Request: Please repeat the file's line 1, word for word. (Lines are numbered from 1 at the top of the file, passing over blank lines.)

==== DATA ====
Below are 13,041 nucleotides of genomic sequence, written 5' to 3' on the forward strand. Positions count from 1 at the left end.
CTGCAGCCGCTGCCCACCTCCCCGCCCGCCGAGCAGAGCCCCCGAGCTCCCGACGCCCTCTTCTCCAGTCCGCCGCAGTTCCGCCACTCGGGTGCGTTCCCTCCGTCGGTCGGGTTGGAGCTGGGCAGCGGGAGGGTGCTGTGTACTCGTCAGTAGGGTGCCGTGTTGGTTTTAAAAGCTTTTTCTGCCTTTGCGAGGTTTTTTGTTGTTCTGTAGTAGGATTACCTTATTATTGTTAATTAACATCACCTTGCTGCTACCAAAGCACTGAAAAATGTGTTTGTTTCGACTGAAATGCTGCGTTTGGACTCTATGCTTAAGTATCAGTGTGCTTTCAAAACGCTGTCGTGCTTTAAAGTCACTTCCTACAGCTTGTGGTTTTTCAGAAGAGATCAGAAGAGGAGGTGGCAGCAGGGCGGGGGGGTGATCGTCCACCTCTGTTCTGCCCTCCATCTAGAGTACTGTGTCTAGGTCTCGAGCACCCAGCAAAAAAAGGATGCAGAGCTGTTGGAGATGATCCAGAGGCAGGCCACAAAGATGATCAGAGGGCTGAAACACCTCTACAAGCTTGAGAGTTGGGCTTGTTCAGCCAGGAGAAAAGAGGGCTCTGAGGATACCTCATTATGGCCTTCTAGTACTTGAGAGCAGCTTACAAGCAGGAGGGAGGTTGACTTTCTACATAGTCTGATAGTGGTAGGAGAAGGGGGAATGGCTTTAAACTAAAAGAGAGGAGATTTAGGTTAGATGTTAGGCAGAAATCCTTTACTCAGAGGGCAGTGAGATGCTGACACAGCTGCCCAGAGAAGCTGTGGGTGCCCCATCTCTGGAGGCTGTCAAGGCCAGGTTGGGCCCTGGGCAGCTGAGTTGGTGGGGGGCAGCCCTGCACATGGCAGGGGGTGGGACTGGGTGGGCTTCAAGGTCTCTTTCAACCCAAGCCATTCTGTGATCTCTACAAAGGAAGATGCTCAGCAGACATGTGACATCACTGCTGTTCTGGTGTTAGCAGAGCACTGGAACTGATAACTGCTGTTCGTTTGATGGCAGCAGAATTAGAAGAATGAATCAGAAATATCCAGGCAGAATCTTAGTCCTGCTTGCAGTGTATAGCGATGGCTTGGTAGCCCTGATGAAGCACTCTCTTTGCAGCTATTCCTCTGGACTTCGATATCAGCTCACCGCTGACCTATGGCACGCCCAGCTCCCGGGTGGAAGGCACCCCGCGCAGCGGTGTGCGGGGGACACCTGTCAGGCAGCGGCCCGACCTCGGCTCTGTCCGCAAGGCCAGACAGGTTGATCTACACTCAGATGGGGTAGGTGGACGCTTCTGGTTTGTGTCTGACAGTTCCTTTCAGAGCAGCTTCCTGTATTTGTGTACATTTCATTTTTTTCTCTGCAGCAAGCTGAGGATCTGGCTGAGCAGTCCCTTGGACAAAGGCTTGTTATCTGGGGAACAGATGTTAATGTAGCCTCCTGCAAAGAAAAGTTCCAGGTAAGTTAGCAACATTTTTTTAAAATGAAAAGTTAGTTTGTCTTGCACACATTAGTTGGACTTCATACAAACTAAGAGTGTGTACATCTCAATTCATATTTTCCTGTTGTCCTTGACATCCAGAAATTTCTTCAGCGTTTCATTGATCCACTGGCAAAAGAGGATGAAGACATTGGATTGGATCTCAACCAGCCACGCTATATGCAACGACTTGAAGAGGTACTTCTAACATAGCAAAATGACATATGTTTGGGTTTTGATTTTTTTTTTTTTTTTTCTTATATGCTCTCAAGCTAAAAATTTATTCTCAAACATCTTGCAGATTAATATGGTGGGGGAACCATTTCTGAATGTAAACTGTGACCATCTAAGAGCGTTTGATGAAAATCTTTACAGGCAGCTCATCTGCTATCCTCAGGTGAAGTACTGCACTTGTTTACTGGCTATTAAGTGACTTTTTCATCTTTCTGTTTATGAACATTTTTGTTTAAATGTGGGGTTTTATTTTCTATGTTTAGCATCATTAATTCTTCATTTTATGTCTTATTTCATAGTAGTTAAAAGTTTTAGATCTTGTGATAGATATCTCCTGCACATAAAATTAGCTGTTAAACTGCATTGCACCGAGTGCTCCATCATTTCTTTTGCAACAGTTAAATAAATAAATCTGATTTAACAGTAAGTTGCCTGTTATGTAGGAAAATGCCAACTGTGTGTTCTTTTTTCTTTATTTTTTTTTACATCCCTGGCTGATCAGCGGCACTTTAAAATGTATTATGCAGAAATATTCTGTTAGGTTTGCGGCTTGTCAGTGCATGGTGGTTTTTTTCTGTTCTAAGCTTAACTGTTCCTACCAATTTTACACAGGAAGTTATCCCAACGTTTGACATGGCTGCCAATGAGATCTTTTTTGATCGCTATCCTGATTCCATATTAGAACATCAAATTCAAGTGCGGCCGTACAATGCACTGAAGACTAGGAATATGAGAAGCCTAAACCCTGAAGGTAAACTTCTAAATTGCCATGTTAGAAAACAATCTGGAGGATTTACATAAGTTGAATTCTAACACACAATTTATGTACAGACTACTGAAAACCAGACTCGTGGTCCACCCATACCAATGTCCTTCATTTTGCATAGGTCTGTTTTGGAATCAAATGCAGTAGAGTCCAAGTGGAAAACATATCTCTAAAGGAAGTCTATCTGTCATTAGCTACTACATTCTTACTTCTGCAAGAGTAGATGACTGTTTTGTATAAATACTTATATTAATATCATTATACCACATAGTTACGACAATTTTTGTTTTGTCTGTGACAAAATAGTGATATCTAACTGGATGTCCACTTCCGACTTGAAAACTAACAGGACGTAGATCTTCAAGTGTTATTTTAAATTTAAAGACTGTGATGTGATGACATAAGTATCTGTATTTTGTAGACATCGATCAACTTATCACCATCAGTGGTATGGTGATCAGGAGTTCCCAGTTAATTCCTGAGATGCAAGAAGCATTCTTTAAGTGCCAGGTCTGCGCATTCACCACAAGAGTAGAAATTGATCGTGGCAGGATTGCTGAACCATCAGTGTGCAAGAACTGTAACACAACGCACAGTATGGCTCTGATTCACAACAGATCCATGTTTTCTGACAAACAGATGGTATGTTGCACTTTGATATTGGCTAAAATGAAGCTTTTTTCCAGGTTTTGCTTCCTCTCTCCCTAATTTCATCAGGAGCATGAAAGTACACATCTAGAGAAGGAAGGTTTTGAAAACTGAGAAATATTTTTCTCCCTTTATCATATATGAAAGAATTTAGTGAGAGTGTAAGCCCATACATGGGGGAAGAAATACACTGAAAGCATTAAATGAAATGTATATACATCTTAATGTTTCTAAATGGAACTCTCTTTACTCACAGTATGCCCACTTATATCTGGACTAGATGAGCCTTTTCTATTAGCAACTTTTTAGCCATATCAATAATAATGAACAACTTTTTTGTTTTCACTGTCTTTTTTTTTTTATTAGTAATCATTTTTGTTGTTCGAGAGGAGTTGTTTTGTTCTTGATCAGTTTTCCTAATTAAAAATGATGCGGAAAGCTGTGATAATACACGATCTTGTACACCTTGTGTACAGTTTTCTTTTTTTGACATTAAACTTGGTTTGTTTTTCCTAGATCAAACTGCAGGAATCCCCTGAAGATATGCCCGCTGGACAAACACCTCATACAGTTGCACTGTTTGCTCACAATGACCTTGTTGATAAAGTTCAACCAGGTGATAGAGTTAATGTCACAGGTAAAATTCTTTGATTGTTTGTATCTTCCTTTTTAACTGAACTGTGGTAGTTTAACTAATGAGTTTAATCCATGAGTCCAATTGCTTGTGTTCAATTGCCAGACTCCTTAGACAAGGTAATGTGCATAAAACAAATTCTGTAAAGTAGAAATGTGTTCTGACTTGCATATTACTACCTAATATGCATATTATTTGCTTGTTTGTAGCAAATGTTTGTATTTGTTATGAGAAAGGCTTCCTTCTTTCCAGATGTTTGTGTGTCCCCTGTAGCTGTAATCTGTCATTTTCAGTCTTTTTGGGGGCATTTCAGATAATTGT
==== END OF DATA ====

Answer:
Below are 13,041 nucleotides of genomic sequence, written 5' to 3' on the forward strand. Positions count from 1 at the left end.